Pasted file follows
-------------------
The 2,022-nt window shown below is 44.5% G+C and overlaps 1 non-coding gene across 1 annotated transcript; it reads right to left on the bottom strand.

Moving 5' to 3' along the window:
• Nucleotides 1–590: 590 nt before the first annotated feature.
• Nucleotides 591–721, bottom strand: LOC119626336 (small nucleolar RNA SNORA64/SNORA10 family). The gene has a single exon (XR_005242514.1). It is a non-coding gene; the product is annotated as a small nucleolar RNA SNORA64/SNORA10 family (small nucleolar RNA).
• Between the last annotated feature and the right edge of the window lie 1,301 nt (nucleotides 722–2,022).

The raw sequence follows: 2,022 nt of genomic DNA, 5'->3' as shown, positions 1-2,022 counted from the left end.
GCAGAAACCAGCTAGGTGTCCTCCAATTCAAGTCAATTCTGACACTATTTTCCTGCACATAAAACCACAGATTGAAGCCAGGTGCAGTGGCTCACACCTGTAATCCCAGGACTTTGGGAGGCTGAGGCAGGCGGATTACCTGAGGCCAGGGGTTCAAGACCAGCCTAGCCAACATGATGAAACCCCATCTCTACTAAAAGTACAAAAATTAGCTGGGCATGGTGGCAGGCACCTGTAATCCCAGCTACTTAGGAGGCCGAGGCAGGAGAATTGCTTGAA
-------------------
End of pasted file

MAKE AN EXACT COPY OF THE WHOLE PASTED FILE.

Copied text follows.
The 2,022-nt window shown below is 44.5% G+C and overlaps 1 non-coding gene across 1 annotated transcript; it reads right to left on the bottom strand.

Moving 5' to 3' along the window:
• Nucleotides 1–590: 590 nt before the first annotated feature.
• Nucleotides 591–721, bottom strand: LOC119626336 (small nucleolar RNA SNORA64/SNORA10 family). The gene has a single exon (XR_005242514.1). It is a non-coding gene; the product is annotated as a small nucleolar RNA SNORA64/SNORA10 family (small nucleolar RNA).
• Between the last annotated feature and the right edge of the window lie 1,301 nt (nucleotides 722–2,022).

The raw sequence follows: 2,022 nt of genomic DNA, 5'->3' as shown, positions 1-2,022 counted from the left end.
GCAGAAACCAGCTAGGTGTCCTCCAATTCAAGTCAATTCTGACACTATTTTCCTGCACATAAAACCACAGATTGAAGCCAGGTGCAGTGGCTCACACCTGTAATCCCAGGACTTTGGGAGGCTGAGGCAGGCGGATTACCTGAGGCCAGGGGTTCAAGACCAGCCTAGCCAACATGATGAAACCCCATCTCTACTAAAAGTACAAAAATTAGCTGGGCATGGTGGCAGGCACCTGTAATCCCAGCTACTTAGGAGGCCGAGGCAGGAGAATTGCTTGAA